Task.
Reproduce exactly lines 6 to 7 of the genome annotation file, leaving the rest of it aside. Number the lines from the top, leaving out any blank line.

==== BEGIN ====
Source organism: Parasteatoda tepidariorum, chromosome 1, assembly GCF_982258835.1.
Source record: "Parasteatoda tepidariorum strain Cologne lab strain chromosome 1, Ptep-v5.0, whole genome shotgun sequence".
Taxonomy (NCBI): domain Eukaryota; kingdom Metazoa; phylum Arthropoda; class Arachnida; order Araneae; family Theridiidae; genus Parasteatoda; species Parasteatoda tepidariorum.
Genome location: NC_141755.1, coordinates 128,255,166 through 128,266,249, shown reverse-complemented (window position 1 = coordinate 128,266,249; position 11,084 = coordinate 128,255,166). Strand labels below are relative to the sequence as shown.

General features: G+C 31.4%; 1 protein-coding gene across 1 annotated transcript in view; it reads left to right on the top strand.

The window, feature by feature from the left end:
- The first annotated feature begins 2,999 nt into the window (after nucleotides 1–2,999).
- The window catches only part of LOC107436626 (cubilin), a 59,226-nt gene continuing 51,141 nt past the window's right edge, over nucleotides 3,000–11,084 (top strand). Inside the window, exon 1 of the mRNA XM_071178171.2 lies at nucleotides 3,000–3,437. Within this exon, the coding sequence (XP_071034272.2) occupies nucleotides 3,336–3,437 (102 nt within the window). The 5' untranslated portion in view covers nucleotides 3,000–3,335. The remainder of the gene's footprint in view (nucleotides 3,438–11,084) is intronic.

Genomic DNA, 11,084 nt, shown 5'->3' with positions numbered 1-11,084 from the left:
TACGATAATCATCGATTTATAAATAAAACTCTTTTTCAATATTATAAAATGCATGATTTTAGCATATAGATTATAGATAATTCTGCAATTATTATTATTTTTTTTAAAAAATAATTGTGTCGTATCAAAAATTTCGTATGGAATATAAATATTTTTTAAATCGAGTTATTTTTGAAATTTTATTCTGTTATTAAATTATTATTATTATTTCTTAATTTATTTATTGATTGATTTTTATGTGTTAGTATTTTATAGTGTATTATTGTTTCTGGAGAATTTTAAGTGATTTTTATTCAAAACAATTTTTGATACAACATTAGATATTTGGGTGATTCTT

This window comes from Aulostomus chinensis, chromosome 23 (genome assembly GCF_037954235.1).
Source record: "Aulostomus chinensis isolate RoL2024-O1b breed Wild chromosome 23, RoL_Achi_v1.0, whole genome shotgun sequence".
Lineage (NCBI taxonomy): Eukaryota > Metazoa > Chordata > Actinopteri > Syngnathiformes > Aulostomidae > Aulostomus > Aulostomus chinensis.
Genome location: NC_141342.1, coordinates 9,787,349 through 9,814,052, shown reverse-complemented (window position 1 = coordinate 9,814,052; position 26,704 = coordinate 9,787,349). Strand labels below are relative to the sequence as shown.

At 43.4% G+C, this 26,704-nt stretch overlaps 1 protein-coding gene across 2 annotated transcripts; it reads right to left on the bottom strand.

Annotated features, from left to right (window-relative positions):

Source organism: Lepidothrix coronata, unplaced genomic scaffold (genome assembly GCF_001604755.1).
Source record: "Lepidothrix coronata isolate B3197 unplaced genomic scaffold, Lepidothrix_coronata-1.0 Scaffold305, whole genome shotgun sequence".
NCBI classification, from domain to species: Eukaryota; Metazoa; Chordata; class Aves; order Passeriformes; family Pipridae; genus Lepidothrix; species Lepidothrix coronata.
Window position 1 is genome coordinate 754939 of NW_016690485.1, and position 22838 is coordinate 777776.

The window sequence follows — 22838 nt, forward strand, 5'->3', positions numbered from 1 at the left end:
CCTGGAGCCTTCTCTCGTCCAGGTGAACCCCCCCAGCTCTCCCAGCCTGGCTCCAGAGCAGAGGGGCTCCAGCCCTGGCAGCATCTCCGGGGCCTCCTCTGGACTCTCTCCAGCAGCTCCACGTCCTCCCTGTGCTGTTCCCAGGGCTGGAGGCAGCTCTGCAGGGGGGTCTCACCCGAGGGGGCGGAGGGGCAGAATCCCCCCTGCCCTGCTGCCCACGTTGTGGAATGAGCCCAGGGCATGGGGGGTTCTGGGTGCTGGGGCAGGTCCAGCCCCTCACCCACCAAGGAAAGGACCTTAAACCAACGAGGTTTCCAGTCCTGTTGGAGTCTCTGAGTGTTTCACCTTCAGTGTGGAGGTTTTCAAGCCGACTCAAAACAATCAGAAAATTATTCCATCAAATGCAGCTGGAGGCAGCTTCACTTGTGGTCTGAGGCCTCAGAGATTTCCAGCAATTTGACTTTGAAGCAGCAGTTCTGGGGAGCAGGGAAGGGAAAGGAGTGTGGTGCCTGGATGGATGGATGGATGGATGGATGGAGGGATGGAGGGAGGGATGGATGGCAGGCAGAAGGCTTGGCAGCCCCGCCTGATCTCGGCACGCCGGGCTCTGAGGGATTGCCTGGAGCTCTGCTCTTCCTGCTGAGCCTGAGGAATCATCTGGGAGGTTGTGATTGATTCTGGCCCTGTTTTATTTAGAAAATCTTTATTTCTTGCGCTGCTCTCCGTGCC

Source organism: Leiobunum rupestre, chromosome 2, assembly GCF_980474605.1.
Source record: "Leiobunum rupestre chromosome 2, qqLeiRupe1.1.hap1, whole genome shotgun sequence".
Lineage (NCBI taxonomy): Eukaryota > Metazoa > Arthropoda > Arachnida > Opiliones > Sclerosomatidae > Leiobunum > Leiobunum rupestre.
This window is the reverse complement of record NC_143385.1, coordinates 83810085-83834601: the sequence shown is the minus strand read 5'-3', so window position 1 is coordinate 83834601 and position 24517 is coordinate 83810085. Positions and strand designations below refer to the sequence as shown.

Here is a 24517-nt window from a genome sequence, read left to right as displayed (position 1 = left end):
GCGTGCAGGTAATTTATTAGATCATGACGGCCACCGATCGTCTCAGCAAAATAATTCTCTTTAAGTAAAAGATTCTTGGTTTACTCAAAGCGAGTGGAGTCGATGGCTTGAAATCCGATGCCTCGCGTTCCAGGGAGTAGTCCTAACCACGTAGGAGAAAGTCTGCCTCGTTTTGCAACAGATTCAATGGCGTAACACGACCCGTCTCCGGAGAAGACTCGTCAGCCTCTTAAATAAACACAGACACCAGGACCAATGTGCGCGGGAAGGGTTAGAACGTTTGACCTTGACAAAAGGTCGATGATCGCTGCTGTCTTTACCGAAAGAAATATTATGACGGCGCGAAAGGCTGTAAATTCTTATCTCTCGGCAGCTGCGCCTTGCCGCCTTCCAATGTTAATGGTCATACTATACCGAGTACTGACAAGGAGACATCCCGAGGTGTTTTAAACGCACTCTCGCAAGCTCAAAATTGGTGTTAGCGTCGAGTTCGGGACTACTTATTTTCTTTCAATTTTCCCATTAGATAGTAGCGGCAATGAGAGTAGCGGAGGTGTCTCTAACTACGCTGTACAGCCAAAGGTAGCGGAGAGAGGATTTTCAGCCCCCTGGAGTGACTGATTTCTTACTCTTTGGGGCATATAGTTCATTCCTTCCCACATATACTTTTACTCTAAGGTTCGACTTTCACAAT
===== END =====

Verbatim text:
The window, feature by feature from the left end:
- The first annotated feature begins 2,999 nt into the window (after nucleotides 1–2,999).